Weekly Review — December 27, 2011, 12:00 am

Weekly Review

An angry-looking, monkey-like creature showing its teeth.

A kinkajou, 1886.

After weeks of infighting, Congress passed a two-month extension of the payroll-tax cut. House Republicans, who had rejected a nearly identical measure days earlier, were left divided over the stopgap measure, which pitted recently elected lawmakers seeking major reforms against party veterans. “When you start making decisions based on elections,” said Representative Mo Brooks (R., Ala.), “then you run the risk of having the mess we just did.” President Barack Obama also signed into law a $1 trillion spending bill, warning that he reserved the right to challenge certain provisions promoted by Republicans, such as a prohibition on using the money to repatriate prisoners from Guantánamo Bay. Reuters via Raw StoryWashington PostUSA TodayUSA TodayObama took a break from campaigning for the passage of the bills to purchase video games for his daughters for Christmas. “The girls beat me every time on these dance games,” said Obama. “I get graded F every time.” “The past four presidents that I served under,” said Senator John McCain (R., Ariz.), “exerted a lot more leadership than going shopping.”LA TimesRaw StorySarah Palin criticized the Obama family’s holiday card for failing to show American Christmas values of “family, faith, and freedom.”Fox News RadioAdultery website Ashley Madison endorsed Newt Gingrich for president, Ron Paul stormed off an interview set after being asked about racist newsletters issued in his name during the 1980s and 1990s, and Representative Jim Sensenbrenner (R., Wis.) apologized to Michelle Obama for referring to her “large posterior” and “big butt” while complaining about the First Lady’s healthy-eating initiatives.MSNBCThe AtlanticThe AtlanticPoliticoA Florida woman was arrested after calling 911 to report having eaten too much, and rapper Slim Dunkin was murdered in Atlanta after a fight over stolen candy.The PulpMTV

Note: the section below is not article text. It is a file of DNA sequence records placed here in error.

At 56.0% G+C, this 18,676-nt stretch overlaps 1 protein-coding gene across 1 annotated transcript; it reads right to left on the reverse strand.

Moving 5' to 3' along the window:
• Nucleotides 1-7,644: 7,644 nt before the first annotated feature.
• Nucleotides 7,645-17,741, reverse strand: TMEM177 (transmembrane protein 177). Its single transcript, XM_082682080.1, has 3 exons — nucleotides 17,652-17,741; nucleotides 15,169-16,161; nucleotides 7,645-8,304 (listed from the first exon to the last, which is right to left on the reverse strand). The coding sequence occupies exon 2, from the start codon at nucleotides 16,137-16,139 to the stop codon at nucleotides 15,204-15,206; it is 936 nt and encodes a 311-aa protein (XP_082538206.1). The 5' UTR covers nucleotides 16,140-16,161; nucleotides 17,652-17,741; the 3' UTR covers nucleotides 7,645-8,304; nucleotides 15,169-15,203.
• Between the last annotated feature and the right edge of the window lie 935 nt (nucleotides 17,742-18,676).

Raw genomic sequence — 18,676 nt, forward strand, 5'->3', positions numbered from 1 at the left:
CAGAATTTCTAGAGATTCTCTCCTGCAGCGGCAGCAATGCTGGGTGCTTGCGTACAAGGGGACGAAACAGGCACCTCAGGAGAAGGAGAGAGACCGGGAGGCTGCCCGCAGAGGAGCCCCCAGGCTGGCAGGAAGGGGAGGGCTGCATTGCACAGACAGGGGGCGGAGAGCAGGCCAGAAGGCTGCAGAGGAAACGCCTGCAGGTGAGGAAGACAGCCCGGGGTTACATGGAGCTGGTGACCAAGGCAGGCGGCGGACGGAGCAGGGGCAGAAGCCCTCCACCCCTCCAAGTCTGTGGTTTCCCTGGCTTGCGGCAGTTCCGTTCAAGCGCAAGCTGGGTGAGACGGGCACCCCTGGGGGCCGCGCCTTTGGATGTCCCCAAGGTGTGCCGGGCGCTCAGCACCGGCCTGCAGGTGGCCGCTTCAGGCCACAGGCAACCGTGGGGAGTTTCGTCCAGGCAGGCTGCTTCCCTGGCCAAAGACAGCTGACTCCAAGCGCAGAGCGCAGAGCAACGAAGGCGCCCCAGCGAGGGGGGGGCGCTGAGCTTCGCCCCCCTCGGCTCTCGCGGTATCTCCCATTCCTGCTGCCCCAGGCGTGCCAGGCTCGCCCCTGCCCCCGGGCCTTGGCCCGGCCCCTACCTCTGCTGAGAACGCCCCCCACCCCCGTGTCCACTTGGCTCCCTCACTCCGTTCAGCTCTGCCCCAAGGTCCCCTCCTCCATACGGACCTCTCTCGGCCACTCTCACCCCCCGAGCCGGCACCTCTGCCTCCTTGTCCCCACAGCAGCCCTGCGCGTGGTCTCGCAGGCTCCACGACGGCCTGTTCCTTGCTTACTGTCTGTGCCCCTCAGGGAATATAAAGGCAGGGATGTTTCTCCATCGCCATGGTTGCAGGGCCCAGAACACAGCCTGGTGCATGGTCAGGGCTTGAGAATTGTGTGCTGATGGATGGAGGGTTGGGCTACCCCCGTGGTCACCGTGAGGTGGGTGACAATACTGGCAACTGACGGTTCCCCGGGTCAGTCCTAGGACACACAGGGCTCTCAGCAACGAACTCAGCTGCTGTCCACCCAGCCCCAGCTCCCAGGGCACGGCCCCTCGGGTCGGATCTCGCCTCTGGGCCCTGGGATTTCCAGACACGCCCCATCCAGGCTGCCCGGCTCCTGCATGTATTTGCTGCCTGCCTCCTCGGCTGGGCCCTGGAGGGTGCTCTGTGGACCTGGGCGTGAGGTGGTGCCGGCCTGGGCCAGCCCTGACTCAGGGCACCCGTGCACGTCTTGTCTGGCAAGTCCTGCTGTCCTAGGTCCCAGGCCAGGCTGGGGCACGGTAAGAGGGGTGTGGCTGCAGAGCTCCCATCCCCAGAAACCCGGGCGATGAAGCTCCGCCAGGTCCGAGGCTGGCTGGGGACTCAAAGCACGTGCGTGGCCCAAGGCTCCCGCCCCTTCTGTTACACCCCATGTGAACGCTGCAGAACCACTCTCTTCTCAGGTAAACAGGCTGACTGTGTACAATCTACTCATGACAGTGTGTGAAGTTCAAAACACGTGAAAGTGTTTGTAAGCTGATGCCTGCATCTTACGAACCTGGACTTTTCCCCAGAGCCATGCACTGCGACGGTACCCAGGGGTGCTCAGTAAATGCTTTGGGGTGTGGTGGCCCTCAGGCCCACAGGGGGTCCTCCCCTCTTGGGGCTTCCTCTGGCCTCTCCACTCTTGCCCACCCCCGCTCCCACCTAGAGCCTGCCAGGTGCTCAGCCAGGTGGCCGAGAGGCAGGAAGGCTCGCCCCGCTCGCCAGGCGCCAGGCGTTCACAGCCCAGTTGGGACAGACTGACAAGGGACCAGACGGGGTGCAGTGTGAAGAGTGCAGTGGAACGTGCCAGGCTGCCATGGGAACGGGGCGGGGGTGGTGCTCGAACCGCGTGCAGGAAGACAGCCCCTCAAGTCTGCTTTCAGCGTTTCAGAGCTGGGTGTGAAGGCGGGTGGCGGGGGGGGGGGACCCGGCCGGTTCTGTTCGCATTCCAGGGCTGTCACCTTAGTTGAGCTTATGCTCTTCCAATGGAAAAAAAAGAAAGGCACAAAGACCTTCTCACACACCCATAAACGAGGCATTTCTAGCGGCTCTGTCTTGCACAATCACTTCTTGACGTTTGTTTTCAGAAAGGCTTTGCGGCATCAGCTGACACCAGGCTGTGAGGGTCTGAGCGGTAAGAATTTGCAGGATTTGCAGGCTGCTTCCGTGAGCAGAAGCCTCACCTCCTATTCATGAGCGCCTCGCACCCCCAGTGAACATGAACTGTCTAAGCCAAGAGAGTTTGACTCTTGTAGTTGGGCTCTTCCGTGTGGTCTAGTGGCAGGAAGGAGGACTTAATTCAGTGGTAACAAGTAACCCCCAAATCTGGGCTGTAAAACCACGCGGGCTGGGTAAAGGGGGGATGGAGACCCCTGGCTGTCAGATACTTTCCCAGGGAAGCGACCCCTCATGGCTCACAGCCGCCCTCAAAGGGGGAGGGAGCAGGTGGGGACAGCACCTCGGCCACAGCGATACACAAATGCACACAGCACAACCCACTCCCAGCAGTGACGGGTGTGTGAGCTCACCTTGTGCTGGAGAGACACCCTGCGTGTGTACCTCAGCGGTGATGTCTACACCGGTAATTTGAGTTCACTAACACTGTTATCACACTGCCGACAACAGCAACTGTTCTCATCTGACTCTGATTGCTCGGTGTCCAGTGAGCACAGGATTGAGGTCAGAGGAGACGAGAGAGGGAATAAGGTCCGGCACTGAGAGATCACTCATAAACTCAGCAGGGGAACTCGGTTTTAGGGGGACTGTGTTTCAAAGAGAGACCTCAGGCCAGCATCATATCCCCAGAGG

Flooding in the Philippines killed at least 1,200 people and left another 60,000 homeless. “This is the worst Christmas gift one can receive,” said a Filipino man with eight children who lost his house in the flood. “There is no Christmas,” said the mayor of Cagayan de Oro.USA TodayBBCAFPA bombing by the Islamist militant group Boko Haram killed at least 25 worshippers at a Christmas mass outside Abuja; 68 people were killed in clashes between Boko Haram and Nigerian government forces; and Kenya killed 15 people in two air raids on Islamist-held regions of Somalia.APGuardianBBCA wave of 16 bombings killed 69 people in one day in Baghdad.APTwo suicide bombings killed 44 people in Damascus; Syrian state television claimed that Al Qaeda was responsible for the attacks, while opposition leaders claimed Bashar al-Assad’s regime was responsible.BBCCNNFormer cricket star Imran Khan drew more than 100,000 Pakistanis to a rally in Karachi for democratic reform, and more than 50,000 Russians marched in Moscow, calling for their country’s parliamentary elections to be rerun.APChristian Science MonitorInterpol issued an arrest warrant for Jean-Claude Mas, founder of a French company that sold breast implants filled with below-medical-grade silicone in 65 countries, for drunk-driving in Costa Rica. “He was a butcher, selling ham and sausage, before he started this line of work,” said a former associate of Mas’s. The French government offered to pay for 30,000 women to have the implants removed.AFPCBCReuters via Chicago TribuneAstronomers posited that two newly discovered Earth-sized planets are the “roasted remains” of bodies that were formerly much larger.BBCNatureOne in a hundred Britons was found to be descended from pirates.Telegraph